Paul McLaughlin, a Partner in Brodies' Funds Group, has developed a specialism in establishing and providing specialist advice on the many legitimate applications of general partnerships, LLPs and, particularly, Scottish limited partnerships ("SLPs") established under the Limited Partnerships Act 1907 (the "1907 Act"). He regularly deals with SLPs, for example, when they are used:

  • in private equity or real estate main fund structuring;
  • as carried interest vehicles (aimed at filtering a proportion of the profits earned by the main fund vehicle to the investment management team);
  • as components in structures aimed at indirect investment in high value real estate assets; or
  • as elements of pre and post-acquisition group structures of U.S listed companies (aimed at maximising the operational efficiency of the European strands of such groups).

Characteristics of SLPs

The above provides a flavour of the types of scenarios and structures in which the ever versatile SLP can be found.

The versatility and popularity of SLPs can be ascribed to its unique characteristics, namely:-

  • It has two types of partner. The general partner is exclusively responsible for all management functions and has unlimited liability for all debts of the entity. Limited partners are passive from a management perspective and have limited liability to the extent of their capital contributions (which are often nominal sums, with the lion's share of investments being classified as loan advances).
  • It is a UK tax transparent vehicle, with UK tax (potentially) being chargeable at the participant, but not the vehicle level.
  • It is not a body corporate.
  • It has separate legal personality (which is not enjoyed by English limited partnerships ("ELPs")).

Private Fund Limited Partnerships ("PFLPs")

In July 2015, the Government consulted on possible changes to the 1907 Act regime for ELPs and SLPs. The proposed reforms have now been implemented, with effect from April 2017. These reforms (summarised below) bring the regime for UK limited partnerships much more into line with those of other legal centres such as Delaware, the Cayman Islands and the Channel Islands, reducing administrative requirements and enabling documentation to be simplified.

Scope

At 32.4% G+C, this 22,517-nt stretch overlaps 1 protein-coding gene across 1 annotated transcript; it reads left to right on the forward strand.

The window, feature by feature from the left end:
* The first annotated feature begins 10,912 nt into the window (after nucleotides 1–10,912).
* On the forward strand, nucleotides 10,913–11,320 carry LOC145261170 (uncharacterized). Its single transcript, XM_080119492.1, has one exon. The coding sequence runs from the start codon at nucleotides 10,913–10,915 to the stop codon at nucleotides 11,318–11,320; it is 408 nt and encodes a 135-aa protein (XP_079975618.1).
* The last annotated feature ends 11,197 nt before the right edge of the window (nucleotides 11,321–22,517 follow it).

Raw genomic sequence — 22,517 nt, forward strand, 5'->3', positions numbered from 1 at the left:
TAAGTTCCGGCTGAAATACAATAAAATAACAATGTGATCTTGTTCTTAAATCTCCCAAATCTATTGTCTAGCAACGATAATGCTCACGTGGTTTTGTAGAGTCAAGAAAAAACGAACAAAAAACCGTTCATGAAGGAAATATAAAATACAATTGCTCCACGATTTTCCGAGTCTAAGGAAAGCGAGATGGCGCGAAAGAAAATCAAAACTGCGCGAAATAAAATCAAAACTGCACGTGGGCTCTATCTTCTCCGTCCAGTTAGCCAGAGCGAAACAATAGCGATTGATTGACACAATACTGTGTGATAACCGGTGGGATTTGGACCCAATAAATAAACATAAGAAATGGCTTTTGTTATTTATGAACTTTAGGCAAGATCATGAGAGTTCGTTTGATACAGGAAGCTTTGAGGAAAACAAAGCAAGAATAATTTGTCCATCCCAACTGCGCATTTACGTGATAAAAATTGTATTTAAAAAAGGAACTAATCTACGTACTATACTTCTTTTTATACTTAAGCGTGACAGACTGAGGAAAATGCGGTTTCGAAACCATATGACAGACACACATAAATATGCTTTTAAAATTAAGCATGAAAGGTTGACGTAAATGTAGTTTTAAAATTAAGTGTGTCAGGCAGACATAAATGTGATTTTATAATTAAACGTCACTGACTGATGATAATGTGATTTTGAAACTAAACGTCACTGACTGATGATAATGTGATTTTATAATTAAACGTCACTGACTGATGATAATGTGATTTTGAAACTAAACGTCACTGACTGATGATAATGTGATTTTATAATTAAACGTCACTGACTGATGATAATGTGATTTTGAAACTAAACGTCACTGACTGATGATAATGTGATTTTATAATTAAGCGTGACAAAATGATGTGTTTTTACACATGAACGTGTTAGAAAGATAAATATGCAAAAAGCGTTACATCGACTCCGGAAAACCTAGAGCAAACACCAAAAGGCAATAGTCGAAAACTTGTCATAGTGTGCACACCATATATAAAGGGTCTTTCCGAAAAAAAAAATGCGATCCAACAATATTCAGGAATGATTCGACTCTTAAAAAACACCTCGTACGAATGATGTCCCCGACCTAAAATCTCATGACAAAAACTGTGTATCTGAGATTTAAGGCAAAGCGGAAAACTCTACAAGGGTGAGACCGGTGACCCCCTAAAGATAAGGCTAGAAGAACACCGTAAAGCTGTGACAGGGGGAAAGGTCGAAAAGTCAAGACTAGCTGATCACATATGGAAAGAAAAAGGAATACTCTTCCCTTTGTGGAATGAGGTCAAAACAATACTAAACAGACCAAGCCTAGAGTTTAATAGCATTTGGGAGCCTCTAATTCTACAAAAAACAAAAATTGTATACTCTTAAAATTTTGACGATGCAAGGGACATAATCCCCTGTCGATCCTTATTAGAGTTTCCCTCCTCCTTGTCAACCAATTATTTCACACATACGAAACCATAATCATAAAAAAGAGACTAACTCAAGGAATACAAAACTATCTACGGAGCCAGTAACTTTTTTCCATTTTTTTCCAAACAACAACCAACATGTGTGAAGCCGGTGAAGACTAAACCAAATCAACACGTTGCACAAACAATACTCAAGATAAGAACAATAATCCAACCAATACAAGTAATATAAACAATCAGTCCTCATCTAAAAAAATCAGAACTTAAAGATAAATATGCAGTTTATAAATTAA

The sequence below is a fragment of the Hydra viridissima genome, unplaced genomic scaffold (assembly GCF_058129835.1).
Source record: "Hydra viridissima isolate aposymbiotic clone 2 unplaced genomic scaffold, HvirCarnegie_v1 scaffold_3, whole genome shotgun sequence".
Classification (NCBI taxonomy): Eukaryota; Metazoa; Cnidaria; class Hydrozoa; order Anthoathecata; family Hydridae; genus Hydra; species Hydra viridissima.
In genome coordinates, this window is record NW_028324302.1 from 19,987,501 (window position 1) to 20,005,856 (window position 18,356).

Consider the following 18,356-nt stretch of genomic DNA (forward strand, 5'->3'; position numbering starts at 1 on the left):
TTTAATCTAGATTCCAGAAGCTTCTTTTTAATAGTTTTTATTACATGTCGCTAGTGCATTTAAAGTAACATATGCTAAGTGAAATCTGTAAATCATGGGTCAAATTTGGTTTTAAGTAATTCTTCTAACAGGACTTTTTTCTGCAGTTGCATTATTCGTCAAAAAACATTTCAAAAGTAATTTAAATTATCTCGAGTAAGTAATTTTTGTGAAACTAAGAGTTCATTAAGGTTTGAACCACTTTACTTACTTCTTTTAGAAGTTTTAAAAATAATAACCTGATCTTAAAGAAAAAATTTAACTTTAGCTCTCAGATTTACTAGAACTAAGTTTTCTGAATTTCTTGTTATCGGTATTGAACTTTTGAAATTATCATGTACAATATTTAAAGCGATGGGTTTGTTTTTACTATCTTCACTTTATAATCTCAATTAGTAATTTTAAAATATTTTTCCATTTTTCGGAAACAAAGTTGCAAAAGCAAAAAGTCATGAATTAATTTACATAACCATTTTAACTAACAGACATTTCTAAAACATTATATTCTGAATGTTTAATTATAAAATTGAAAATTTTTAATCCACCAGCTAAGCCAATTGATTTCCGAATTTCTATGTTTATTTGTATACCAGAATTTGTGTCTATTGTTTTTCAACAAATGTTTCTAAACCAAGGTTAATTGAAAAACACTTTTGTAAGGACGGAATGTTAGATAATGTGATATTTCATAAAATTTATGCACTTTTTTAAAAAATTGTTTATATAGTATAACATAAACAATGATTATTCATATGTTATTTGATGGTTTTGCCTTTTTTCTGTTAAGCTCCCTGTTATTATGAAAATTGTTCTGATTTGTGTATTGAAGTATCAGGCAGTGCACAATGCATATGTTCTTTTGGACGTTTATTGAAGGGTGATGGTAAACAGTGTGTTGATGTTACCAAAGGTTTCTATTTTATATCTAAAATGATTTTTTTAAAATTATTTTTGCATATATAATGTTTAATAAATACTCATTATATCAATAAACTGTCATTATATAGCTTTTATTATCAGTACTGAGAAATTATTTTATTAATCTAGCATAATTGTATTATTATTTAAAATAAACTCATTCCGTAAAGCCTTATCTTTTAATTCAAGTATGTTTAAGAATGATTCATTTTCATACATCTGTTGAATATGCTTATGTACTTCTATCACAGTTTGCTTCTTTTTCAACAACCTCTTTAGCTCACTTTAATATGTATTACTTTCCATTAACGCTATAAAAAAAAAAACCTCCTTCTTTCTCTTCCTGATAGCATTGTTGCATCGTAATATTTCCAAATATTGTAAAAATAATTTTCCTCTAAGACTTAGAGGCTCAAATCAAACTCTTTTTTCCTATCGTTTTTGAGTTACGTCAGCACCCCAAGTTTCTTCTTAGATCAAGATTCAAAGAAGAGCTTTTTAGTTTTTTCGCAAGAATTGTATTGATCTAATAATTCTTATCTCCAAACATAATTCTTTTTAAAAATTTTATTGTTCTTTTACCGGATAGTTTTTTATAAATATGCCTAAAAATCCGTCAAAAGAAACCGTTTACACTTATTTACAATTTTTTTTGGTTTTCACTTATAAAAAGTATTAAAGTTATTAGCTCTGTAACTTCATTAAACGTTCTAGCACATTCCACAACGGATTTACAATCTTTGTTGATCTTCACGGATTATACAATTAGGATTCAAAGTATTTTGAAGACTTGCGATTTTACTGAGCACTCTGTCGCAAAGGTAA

These changes will be applicable to any ELP or SLP which registers as a PFLP. A limited partnership may register as a PFLP at or at any time after its establishment, provided that it is a collective investment scheme for the purposes of the Financial Services and Markets Act 2000 ("CIS") or would be a CIS, but for the availability of an applicable exemption.

Changes

These include:

  • The introduction of a "white list" of permissible activities for limited partners which will not be treated as "taking part in business" and therefore will not bring a risk of loss of limited liability.
  • Removal of certain duties upon limited partners (unless the partnership agreement provides otherwise).
  • Removal of the requirement for limited partners to make any capital contribution, with partners being free to contribute capital or loans (or to make no contribution).
  • Removal of the prohibition upon the return of capital prior to winding up.
  • Removal of the requirement to register the amount of capital contributed, the purpose of the partnership and its duration or term.
  • Removal of the requirement for a court order to wind up a limited partnership where the general partner has been removed.
  • Removal of the need to "Gazette" transfers of limited partner interests (the requirement will remain for the change of the status of an interest from a general partner interest to a limited partner interest).

SLPs and the Persons with Significant Control ("PSC") regime

Since 6 April 2016, UK companies and LLPs have been required to identify and publicise details of PSCs. The PSC regime has, with effect from 26 June, 2017, now been extended to cover SLPs. The regime requires SLPs to deliver information relating to their PSCs to Companies House. Unlike UK companies and UK LLPs, SLPs will not need to keep their own PSC register.

Who is a PSC in relation to an SLP?

A person who:

a) holds the right to more than 25% of the SLP's surplus assets on a winding up;

b) holds more than 25% of voting rights;

c) holds the right to appoint or remove the majority of the persons who are entitled to take part in the management of the SLP; or

d) has the right to exercise, or actually exercises, significant influence or control over the SLP.

Applying the above tests, PSCs for an SLP would likely include the general partner and any limited partner whose interest exceeds 25% of total interests.

Timing

SLPs which are in existence before 24 July 2017 will require to deliver to Companies House, the details of any PSCs by 7 August 2017 (or if established later, within 14 days of such date).

There will also be an ongoing obligation on SLPs to:-

  • notify Companies House of any changes to their PSCs within 14 days of any changes having been confirmed; and
  • deliver an annual confirmation statement to Companies House identifying their PSCs.

Conclusion

Paul would be very happy to assist with any enquiries on the formation, reorganisation or regulation of SLPs (whether PFLPs or otherwise) or relative to the application of the PSC regime to SLPs.